Buisman, M., Hasiuk, M. M., Gunn, M., & Pang, D. S. (2017). The influence of demeanor on scores from two validated feline pain assessment scales during the perioperative period. Veterinary Anaesthesia and Analgesia44(3), 646-655. DOI: 10.1016/j.vaa.2016.09.001

Choojaturo, S., Thosingha, O., Satayawiwat, W., & Turajane, T. (2017). The effects of guided imagery on post-operative pain and state anxiety in total knee arthroplasty patients. Medical Journal61(6), 314-317. Retrieved from: https://www.semanticscholar.org/paper/The-Effects-of-Guided-Imagery-on-Postoperative-Pain-Choojaturo-Thosingha/ceda7151bf425bf84c01bc6216b598314d7ee34c#citing-papers

Corman, S., Shah, N., & Dagenais, S. (2018). Medication, equipment, and supply costs for common interventions providing extended post-surgical analgesia following total knee arthroplasty in hospitals. Journal of Medical Economics21(1), 11-18. DOI:10.1080/13696998.2017.1371031

Dong, F., Li, M., & Liu, J. (2017). Effect of department of orthopedics rehabilitation integrated mode on knee joint pain, function and quality of life in total knee arthroplasty. Biomedical Research, 28(21). Retrieved from: https://www.biomedres.info/biomedical-research/effect-of-department-of-orthopedics-rehabilitation-integrated-mode-on-knee-joint-pain-function-and-quality-of-life-in-total-knee-a-9300.html

Finnegan, M. A., Shaffer, R., Remington, A., Kwong, J., Curtin, C., & Hernandez-Boussard, T. (2017). Emergency department visits following elective total hip and knee replacement surgery: Identifying gaps in continuity of care. Journal of Bone and Jornal of Surgery99(12), 1005-1012. DOI: 10.2106/JBJS.16.00692

Hussain, T., Franz, W., Brown, E., Kan, A., Okoye, M., Dietz, K., & Anderson, C. A. (2016). The role of care management as a population health intervention to address disparities and control hypertension: A quasi-experimental observational study. Ethnicity & Disease26(3), 285.DOI:10.18865%2Fed.26.3.285

Kruthiventi, S. C., Kane, G. C., Sprung, J., Weingarten, T. N., & Warner, M. E. (2019). Postoperative pulmonary complications in contemporary cohort of patients with pulmonary hypertension.  Journal of Basic Medical Sciences19(4), 392. DOI:10.17305%2Fbjbms.2019.4332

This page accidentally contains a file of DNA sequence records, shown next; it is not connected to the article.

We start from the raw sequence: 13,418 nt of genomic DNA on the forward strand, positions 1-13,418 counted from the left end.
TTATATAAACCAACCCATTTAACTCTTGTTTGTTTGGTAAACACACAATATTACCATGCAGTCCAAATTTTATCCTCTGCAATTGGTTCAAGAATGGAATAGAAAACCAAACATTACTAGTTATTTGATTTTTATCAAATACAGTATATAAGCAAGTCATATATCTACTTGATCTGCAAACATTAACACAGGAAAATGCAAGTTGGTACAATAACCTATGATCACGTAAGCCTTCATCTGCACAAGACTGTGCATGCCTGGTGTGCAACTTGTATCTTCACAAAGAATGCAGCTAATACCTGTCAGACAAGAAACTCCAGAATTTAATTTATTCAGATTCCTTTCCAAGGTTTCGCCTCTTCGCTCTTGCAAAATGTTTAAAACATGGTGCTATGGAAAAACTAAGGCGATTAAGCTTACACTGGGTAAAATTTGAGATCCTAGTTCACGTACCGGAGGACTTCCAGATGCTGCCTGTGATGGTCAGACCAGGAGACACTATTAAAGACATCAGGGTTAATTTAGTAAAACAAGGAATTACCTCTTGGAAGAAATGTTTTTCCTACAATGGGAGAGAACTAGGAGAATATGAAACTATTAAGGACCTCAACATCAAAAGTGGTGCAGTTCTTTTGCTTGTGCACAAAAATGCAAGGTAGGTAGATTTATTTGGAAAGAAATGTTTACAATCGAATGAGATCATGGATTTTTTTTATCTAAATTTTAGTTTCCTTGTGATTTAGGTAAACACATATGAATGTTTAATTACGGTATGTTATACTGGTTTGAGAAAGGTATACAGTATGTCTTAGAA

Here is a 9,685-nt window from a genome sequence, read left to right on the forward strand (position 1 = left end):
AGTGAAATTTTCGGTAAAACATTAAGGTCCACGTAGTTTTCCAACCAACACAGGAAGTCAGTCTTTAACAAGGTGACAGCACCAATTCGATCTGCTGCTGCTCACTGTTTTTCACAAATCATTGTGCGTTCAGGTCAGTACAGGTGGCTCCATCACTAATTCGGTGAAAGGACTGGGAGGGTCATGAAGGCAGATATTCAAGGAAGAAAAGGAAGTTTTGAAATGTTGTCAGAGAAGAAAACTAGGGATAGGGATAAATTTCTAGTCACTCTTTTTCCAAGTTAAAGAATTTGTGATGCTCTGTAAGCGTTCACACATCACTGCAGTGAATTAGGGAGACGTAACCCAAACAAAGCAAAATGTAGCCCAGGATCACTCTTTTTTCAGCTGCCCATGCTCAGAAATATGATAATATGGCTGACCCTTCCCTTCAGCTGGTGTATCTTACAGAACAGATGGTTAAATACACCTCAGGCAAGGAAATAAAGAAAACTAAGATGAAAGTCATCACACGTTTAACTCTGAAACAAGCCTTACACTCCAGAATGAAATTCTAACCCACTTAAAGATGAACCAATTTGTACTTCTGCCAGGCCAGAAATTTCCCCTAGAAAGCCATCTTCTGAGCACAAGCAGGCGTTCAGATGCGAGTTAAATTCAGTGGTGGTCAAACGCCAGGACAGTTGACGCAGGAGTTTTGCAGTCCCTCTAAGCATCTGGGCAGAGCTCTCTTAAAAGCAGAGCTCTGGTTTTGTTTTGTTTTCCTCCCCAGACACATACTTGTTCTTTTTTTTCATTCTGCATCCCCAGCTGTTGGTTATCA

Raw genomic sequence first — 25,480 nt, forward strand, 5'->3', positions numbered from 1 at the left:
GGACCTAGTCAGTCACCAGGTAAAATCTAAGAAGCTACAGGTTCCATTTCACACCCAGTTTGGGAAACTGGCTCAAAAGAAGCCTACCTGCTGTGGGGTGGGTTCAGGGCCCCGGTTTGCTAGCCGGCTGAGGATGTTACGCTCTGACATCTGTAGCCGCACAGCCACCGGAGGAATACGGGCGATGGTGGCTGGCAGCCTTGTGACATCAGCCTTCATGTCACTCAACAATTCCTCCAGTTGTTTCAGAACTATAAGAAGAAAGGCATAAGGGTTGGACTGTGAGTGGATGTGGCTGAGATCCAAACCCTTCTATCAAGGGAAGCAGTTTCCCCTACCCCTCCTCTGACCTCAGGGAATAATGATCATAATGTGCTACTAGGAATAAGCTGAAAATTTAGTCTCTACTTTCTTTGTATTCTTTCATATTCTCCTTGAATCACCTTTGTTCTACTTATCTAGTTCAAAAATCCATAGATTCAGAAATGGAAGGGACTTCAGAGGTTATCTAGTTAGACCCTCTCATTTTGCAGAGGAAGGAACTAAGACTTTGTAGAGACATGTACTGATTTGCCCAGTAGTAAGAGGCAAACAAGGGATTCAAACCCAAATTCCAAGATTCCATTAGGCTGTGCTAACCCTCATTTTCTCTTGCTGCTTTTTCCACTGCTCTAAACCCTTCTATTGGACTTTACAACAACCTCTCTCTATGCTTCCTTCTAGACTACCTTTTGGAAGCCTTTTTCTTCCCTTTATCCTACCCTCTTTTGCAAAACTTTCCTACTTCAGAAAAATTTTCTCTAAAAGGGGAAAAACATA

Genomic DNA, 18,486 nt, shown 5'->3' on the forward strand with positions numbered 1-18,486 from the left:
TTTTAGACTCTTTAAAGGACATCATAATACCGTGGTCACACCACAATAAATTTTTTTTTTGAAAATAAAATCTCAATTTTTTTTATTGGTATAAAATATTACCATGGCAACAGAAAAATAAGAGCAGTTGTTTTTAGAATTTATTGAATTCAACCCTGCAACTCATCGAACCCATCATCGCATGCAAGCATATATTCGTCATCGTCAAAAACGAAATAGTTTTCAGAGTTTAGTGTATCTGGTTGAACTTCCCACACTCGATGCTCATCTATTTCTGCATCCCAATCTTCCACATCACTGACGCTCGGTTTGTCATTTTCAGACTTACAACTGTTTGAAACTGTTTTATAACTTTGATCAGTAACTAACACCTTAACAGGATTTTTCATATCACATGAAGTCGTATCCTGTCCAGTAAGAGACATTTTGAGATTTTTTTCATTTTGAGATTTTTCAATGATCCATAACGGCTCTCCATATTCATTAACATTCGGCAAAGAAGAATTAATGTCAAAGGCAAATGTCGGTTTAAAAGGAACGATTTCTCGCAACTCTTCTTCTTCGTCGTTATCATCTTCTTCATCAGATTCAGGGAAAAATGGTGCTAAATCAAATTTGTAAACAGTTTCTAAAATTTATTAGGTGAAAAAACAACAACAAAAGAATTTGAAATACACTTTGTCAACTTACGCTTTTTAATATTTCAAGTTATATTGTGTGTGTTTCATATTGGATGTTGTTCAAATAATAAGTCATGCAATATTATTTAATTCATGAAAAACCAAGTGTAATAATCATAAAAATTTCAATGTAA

Liu, X., Zhang, P., Guo, C., Xu, J., & Hu, M. (2019). Effect of rehabilitation therapy and nursing intervention on postoperative recovery of patients with hypertensive intracerebral hemorrhage. Experimental and Therapeutic Medicine17(6), 4598-4604. DOI:10.3892/etm.2019.7486

McDonall, J., de Steiger, R., Reynolds, J., Redley, B., Livingston, P., & Botti, M. (2016). Patient participation in postoperative care activities in patients undergoing total knee replacement surgery: Multimedia intervention for managing patient experience (MIME). Study protocol for a cluster randomised crossover trial. BMC Musculoskeletal Disorders17(1), 294. DOI:10.1186/s12891-016-1133-5

Mohamed, A., Othman, W., El Alphy, B., & Sheble, A. (2017). Effect of implementing nursing care guidelines on the occurrence of deep vein thrombosis among orthopedic patients. IOSR Journal of Nursing and Health Science6(3), 28. DOI:10.9790/1959-0603012836

Price, A. J., Alvand, A., Troelsen, A., Katz, J. N., Hooper, G., Gray, A., & Beard, D. (2018). Knee replacement. The Lancet392(10158), 1672-1682.DOI:10.1016/S0140-6736

Schreiber, M. L. (2017). Lower limb amputation: Postoperative nursing care and considerations. Medsurg Nursing26(4), 274. Retrieved from: https://search.proquest.com/openview/a6b3568c1f8884885afd8daf86d918b9/1?pq-origsite=gscholar&cbl=30764

Szeverenyi, C., Kekecs, Z., Johnson, A., Elkins, G., Csernatony, Z., & Varga, K. (2018). The use of adjunct psychosocial interventions can decrease postoperative pain and improve the quality of clinical care in orthopedic surgery: A systematic review and meta-analysis of randomized controlled trials. The Journal of Pain19(11), 1231-1252. DOI: 10.1016/j.jpain.2018.05.006

Timmers, T., Janssen, L., Van der Weegen, W., Das, D., Marijnissen, W. J., Hannink, G., & Kool, R. B. (2019). The effect of an app for day-to-day postoperative care education on patients with total knee replacement: Randomized controlled trial. JMIR mHealth and uHealth7(10), e15323. DOI:10.2196/15323